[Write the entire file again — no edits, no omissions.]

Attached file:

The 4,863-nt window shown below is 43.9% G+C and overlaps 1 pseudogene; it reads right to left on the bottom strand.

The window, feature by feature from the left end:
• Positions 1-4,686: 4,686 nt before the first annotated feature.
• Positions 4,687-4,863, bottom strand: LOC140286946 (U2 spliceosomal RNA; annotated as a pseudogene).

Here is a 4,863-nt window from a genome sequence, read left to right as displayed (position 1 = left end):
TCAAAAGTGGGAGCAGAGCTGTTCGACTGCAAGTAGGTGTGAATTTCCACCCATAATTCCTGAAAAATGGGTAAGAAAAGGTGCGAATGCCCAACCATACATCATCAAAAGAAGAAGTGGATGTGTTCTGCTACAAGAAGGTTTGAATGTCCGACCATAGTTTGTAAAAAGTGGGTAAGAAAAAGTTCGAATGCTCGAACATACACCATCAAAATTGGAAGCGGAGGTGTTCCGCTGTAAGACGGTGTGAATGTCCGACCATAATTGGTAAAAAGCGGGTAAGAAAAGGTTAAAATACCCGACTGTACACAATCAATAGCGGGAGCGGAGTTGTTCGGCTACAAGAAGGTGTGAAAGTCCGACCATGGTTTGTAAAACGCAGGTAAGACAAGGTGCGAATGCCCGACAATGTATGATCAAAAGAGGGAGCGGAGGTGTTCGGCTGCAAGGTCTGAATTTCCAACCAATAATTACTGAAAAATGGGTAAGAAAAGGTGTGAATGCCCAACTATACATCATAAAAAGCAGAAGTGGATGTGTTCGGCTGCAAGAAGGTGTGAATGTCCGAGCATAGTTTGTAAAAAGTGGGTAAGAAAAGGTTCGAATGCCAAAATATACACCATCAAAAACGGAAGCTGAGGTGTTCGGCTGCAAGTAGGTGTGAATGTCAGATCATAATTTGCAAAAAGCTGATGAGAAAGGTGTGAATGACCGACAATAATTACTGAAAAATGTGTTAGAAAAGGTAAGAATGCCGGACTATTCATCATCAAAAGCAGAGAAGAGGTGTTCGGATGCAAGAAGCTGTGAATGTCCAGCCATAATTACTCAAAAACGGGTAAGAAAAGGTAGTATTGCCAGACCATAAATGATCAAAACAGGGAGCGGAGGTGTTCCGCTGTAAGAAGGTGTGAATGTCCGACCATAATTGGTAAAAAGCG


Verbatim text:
The 4,863-nt window shown below is 43.9% G+C and overlaps 1 pseudogene; it reads right to left on the bottom strand.

The window, feature by feature from the left end:
• Positions 1-4,686: 4,686 nt before the first annotated feature.
• Positions 4,687-4,863, bottom strand: LOC140286946 (U2 spliceosomal RNA; annotated as a pseudogene).

Here is a 4,863-nt window from a genome sequence, read left to right as displayed (position 1 = left end):
TCAAAAGTGGGAGCAGAGCTGTTCGACTGCAAGTAGGTGTGAATTTCCACCCATAATTCCTGAAAAATGGGTAAGAAAAGGTGCGAATGCCCAACCATACATCATCAAAAGAAGAAGTGGATGTGTTCTGCTACAAGAAGGTTTGAATGTCCGACCATAGTTTGTAAAAAGTGGGTAAGAAAAAGTTCGAATGCTCGAACATACACCATCAAAATTGGAAGCGGAGGTGTTCCGCTGTAAGACGGTGTGAATGTCCGACCATAATTGGTAAAAAGCGGGTAAGAAAAGGTTAAAATACCCGACTGTACACAATCAATAGCGGGAGCGGAGTTGTTCGGCTACAAGAAGGTGTGAAAGTCCGACCATGGTTTGTAAAACGCAGGTAAGACAAGGTGCGAATGCCCGACAATGTATGATCAAAAGAGGGAGCGGAGGTGTTCGGCTGCAAGGTCTGAATTTCCAACCAATAATTACTGAAAAATGGGTAAGAAAAGGTGTGAATGCCCAACTATACATCATAAAAAGCAGAAGTGGATGTGTTCGGCTGCAAGAAGGTGTGAATGTCCGAGCATAGTTTGTAAAAAGTGGGTAAGAAAAGGTTCGAATGCCAAAATATACACCATCAAAAACGGAAGCTGAGGTGTTCGGCTGCAAGTAGGTGTGAATGTCAGATCATAATTTGCAAAAAGCTGATGAGAAAGGTGTGAATGACCGACAATAATTACTGAAAAATGTGTTAGAAAAGGTAAGAATGCCGGACTATTCATCATCAAAAGCAGAGAAGAGGTGTTCGGATGCAAGAAGCTGTGAATGTCCAGCCATAATTACTCAAAAACGGGTAAGAAAAGGTAGTATTGCCAGACCATAAATGATCAAAACAGGGAGCGGAGGTGTTCCGCTGTAAGAAGGTGTGAATGTCCGACCATAATTGGTAAAAAGCG